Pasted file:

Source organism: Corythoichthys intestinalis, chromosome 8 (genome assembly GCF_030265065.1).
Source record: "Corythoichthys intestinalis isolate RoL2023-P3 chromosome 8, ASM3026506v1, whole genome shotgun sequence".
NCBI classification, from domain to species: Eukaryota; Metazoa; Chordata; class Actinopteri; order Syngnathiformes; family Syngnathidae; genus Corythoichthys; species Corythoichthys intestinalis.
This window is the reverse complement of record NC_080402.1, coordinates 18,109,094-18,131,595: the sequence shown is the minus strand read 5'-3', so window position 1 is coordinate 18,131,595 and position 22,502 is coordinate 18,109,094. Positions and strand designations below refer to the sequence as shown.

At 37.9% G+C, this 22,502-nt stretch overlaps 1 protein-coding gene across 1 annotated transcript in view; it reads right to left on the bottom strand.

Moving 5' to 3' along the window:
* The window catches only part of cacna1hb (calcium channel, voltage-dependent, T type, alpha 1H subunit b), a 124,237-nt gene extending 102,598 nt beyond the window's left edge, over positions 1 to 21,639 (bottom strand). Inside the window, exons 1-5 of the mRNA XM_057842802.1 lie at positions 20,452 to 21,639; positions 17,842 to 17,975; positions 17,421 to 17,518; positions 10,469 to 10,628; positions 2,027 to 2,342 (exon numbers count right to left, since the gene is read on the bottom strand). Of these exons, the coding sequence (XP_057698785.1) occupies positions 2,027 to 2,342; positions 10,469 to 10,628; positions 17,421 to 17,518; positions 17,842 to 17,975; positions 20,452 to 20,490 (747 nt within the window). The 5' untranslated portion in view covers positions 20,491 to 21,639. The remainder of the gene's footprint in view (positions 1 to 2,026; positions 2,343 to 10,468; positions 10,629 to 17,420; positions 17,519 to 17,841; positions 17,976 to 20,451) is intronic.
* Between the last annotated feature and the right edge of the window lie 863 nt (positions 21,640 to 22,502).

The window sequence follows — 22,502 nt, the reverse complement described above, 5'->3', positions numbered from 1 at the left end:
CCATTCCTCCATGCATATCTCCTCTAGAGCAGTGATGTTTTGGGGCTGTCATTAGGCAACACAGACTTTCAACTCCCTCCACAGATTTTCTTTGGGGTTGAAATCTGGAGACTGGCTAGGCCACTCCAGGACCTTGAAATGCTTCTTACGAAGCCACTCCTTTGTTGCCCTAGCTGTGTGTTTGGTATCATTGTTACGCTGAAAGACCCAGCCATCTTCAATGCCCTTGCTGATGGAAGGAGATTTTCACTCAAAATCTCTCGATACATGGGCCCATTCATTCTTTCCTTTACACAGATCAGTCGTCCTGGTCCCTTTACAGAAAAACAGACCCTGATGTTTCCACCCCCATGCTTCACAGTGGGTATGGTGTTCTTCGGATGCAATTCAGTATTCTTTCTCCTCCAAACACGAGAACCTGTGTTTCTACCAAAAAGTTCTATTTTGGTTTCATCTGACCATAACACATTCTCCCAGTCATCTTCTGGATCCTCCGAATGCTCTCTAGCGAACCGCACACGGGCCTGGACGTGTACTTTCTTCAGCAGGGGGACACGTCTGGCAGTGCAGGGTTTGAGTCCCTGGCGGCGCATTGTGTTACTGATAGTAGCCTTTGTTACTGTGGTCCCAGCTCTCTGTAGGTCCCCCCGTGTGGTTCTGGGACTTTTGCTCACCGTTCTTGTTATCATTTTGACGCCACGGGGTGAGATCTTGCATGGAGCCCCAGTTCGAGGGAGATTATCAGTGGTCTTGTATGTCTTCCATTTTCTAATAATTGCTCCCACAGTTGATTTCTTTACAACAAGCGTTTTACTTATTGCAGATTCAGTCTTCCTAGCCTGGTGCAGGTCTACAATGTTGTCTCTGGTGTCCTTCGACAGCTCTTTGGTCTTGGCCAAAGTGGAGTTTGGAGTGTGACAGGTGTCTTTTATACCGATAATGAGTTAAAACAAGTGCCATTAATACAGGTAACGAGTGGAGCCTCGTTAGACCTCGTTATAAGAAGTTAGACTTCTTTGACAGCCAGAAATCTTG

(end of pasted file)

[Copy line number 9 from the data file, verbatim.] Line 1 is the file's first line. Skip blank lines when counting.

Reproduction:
The window sequence follows — 22,502 nt, the reverse complement described above, 5'->3', positions numbered from 1 at the left end: